Image of two men testing the Contemporary Wolof version of the Scriptures Jacques (left) explains to community tester Blaise what it is like to hear Acts in his language for the first time

Testing – to ensure that what people understand when they hear the translation is accurate to the original meaning – is a vital part of the translation process. As part of the early stages of testing, members of the translation team ask their families to listen to the translation. Which is how Augustin came to gather his family and to press ‘play’ on Luke.

‘They understood it and accepted Christ’

That Sunday afternoon in Augustin’s home, listening to the story of Jesus in Wolof for the first time, had a huge impact on his wider family.

‘When I played them Luke in Contemporary Wolof,’ Augustin recalls, ‘they understood it, and it resulted in my brothers, my sisters-in-law and my niece all accepting Christ as their Lord and saviour.’ That’s six people who became Christians on the first day they heard the gospel in their language!

That the translation, even at this early stage, is doing what it is intended to do – enabling people to know Jesus through the Bible – has been a huge encouragement to Augustin. ‘I was praising God,’ Augustin says, ‘and I also had a sense of satisfaction that God was using me and my work to reach people for him.’

Image of the Contemporary Wolof Bible being recorded on a phone The draft Contemporary Wolof translation being recorded on a phone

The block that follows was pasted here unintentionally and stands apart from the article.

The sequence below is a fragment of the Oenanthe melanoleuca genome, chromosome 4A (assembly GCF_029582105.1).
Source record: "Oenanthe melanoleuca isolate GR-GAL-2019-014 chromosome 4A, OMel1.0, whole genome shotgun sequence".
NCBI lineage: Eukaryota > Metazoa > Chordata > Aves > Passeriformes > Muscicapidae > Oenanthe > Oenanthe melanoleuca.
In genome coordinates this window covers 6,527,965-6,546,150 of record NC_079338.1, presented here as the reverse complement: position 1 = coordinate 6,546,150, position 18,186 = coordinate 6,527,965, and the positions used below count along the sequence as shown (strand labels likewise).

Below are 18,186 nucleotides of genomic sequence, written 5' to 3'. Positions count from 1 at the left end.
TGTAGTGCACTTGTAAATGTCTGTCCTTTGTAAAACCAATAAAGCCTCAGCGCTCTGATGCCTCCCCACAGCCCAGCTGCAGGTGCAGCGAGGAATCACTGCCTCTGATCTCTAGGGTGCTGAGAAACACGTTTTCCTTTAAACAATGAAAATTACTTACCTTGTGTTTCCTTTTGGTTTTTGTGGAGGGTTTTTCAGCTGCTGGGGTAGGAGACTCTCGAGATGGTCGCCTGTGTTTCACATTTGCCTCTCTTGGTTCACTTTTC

‘Hope for the next generation’

Augustin knows that he couldn’t do this work without the financial and prayer support he and the Contemporary Wolof team get from people like you.

‘The message I would like to send to the Christian community in the UK and Ireland,’ Augustin says, ‘is that we are so thankful and please continue to support us, because the work we are doing together is so worthwhile.’

Given the impact the draft translation of Luke had on his family, Augustin has big hopes for the impact the completed translation of Luke will have. ‘My dream,’ he says, ‘is to see the Senegalese people accept Jesus as their personal Lord and saviour.’

Augustin’s prayer is that his work will be part of leaving an invaluable legacy for future generations. ‘I have hope that through this translation people will know who God is and will understand his word. My hope for the next generation is that they will be able to share that with their children, and their children with their children, and all the generations to come.’

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A gift for the generations to come

My hope is that all the generations to come will have the Bible in their language’ (Augustin)

Gifts in Wills are one way that we can ensure the future of the vital work of Bible translation.

Would you consider a gift for Bible translation in your Will?

If you are interested in finding out more, either visit our Legacies pages, or contact our gifts in Wills specialist, Matt Smith, on legacy@wycliffe.org.uk or 0300 303 1111.

Story by: Alf Thompson

Date: 13/02/2024